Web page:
This isn't a diet. This is a lifestyle.
Over the years, Lenore Fiorino's food choices had become more unhealthy, and pounds began to accumulate over the last few decades.
As Lenore (they/their) grew older, losing weight became more challenging. They had tried different diet plans and pills and enjoyed outdoor activities but needed to change directions. At 5 feet and 270 pounds, Lenore's weight significantly affected their quality of life and limited what they could do.
"Mowing the lawn and doing yard work was tough," explains Lenore of Chesapeake, a practice manager for the Sentara Neurosciences division at Sentara CarePlex Hospital. "I'd be out of commission for two days. I felt like I was nonfunctional. I had always been athletic, and now I couldn't do anything.
Lenore found the answers they needed through Sentara Comprehensive Weight Loss Solutions and bariatric surgery, eventually losing more than 100 pounds.
As their 50th birthday approached, Lenore decided to find a permanent solution to aid in weight loss. Another goal was to stave off conditions that had affected family members - cancer, diabetes and heart disease.
A friend who had bariatric surgery talked Lenore into going to a class at Sentara to learn about the procedure.
"I wasn't gaining any ground on my own, and I needed something to help me," says Lenore, who turns 50 this summer. "I felt I couldn't do it on my own at this point in my life."
Lenore worked with the weight loss surgery team and made plans to undergo surgery. Lenore's partner, Karen, attended all her pre-op classes and cared for Lenore after surgery, acting as a constant source of encouragement.
Lenore underwent gastric sleeve surgery at Sentara Norfolk General Hospital in September 2020 with surgeon Anjali Gresens, MD.
A surgeon removes 75 to 85% of the stomach during the minimally invasive gastric sleeve procedure. The remaining stomach takes the shape of a tube or "sleeve" about the size of a banana. The sleeve limits the amount of food patients can eat and helps them feel full sooner.
Slow but steady
Bariatric patients follow a liquid diet for a couple of weeks after surgery, then a soft food diet.
Once patients recover from surgery, they should aim for about 64 ounces a day of non-caffeinated, sugar-free, noncarbonated and nonalcoholic beverages. They also need to focus on lean protein and avoid foods high in fat and sugar.
"I used to be all about carbs, but now, 18 months later, I don't ever have cravings," Lenore notes. "My body was ready for the change."
Some of Lenore's other tips include:
- Tracking food on an app to monitor ingredients like calcium, fat, protein and calories
- Setting 30 second timer in between bites to make sure meals last 20-30 minutes so food has time to digest and the brain registers it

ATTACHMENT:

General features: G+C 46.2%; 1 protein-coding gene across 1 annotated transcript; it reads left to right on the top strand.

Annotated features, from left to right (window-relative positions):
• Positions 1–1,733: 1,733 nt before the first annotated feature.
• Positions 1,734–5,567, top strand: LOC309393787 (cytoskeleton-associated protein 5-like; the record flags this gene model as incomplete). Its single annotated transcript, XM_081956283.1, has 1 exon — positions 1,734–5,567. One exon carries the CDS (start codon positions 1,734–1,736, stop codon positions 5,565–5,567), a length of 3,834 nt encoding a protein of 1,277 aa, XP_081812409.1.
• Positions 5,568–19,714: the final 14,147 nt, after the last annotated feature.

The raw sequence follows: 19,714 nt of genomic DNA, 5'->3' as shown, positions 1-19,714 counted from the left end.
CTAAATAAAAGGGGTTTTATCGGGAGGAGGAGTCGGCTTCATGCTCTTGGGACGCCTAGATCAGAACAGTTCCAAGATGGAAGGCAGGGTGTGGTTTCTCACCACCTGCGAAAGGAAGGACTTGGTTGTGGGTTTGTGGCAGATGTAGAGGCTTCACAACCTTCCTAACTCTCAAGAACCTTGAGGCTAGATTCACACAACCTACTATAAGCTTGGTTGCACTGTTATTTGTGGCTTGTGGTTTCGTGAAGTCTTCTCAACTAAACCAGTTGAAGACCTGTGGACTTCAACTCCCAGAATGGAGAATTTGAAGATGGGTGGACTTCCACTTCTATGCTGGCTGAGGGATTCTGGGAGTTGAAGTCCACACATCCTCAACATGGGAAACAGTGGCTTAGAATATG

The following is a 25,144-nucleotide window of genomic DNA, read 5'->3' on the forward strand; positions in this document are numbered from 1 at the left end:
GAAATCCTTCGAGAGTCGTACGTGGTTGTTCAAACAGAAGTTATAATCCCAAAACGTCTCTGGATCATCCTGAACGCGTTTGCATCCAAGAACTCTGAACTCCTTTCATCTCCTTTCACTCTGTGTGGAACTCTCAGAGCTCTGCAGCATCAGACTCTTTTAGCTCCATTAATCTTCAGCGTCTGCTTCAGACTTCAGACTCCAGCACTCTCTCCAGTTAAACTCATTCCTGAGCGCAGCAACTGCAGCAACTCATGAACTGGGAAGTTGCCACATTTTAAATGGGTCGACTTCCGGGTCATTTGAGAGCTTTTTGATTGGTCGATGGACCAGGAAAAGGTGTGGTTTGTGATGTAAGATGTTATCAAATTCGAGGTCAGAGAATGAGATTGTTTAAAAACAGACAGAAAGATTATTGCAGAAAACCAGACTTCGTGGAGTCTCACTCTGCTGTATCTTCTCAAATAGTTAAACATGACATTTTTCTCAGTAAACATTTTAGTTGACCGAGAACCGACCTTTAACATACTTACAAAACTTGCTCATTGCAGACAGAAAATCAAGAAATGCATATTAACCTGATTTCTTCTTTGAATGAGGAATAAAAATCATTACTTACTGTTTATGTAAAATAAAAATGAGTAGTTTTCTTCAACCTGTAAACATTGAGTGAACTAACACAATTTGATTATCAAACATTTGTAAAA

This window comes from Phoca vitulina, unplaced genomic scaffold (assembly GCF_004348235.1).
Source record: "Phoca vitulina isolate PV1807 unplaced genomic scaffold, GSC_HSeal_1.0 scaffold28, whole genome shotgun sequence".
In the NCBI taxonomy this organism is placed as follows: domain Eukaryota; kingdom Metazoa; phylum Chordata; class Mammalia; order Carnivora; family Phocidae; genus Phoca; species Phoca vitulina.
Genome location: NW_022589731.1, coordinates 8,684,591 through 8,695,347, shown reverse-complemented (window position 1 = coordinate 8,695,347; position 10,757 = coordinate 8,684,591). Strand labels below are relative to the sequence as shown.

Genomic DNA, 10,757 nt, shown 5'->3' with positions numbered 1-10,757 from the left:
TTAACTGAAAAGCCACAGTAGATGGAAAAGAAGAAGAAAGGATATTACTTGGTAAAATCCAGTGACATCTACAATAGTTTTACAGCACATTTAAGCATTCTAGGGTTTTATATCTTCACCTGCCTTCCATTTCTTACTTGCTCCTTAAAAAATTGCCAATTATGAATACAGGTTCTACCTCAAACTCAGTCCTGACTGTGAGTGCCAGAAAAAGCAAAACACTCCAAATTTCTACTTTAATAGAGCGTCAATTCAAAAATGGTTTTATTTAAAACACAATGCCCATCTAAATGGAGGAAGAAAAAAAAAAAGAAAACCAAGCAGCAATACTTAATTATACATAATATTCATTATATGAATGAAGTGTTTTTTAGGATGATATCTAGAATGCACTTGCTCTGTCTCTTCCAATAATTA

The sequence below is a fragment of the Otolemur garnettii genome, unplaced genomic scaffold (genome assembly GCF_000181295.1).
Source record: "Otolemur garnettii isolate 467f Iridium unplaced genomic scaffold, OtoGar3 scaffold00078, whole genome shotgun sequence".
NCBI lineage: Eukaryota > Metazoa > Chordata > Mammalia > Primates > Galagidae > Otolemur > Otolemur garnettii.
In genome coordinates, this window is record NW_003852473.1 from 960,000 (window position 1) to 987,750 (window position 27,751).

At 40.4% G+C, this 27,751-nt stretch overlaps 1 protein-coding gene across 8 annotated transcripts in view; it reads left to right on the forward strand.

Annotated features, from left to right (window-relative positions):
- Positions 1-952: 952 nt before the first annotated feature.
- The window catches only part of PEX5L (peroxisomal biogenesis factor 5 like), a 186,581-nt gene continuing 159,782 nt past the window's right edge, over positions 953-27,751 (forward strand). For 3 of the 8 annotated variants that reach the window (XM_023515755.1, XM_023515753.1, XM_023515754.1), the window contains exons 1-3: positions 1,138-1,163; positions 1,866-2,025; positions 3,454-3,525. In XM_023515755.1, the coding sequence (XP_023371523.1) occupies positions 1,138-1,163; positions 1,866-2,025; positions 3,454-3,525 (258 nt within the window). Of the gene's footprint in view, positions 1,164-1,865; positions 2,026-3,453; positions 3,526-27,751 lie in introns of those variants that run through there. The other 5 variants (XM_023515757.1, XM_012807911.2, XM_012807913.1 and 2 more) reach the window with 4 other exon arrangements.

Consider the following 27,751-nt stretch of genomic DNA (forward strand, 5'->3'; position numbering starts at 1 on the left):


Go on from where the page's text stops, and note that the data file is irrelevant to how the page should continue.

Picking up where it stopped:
- Planning meals and cooking large batches, like a breakfast casserole, in advance to eat throughout the week
- Packing healthy snacks for mid-morning and mid-afternoon
- Shopping for food at the Sentara Weight Loss Store
- Staying active
Lenore was initially frustrated about losing weight slowly, but they stuck to the program, confident they'd see results.
"At first, I lost a pound here and a pound there, but I learned that slow and steady wins the race," Lenore explains. "I never stalled the entire time. Every single week I lost at least a pound. You need to stick to the process and trust the process."
Lenore eventually lost 160 pounds.
Managing weight loss
As time progressed, Lenore began to lose too much weight and worked with a dietitian to develop a plan to climb back up to a healthier number. They have now been maintaining a healthy weight for five months and has plan for success.
Lenore suffered a crushing loss in early 2022 when Karen died unexpectedly. Coping with immense grief, Lenore was concerned about sticking to the post-surgery diet. However, by relying heavily on all the healthy habits they learned from the program and how proud their partner was with their success, Lenore was able to successfully manage their weight despite the grief.
Lenore also tries to encourage other bariatric patients through the private Sentara bariatric surgery Facebook page. To keep busy, Lenore organizes outdoor activities for fellow former patients.
As Lenore looks toward their 50th birthday, they feel younger and healthier than they have in years. But Lenore reminds those considering having bariatric surgery that it's a lifelong commitment they must be willing to follow.
"This isn't a diet. This is a lifestyle that you have to follow for the rest of your life," Lenore cautions. "You don't just have surgery, drop 150 pounds and go back to bad habits. You don't want to alter your body and not be successful, so you have to be diligent."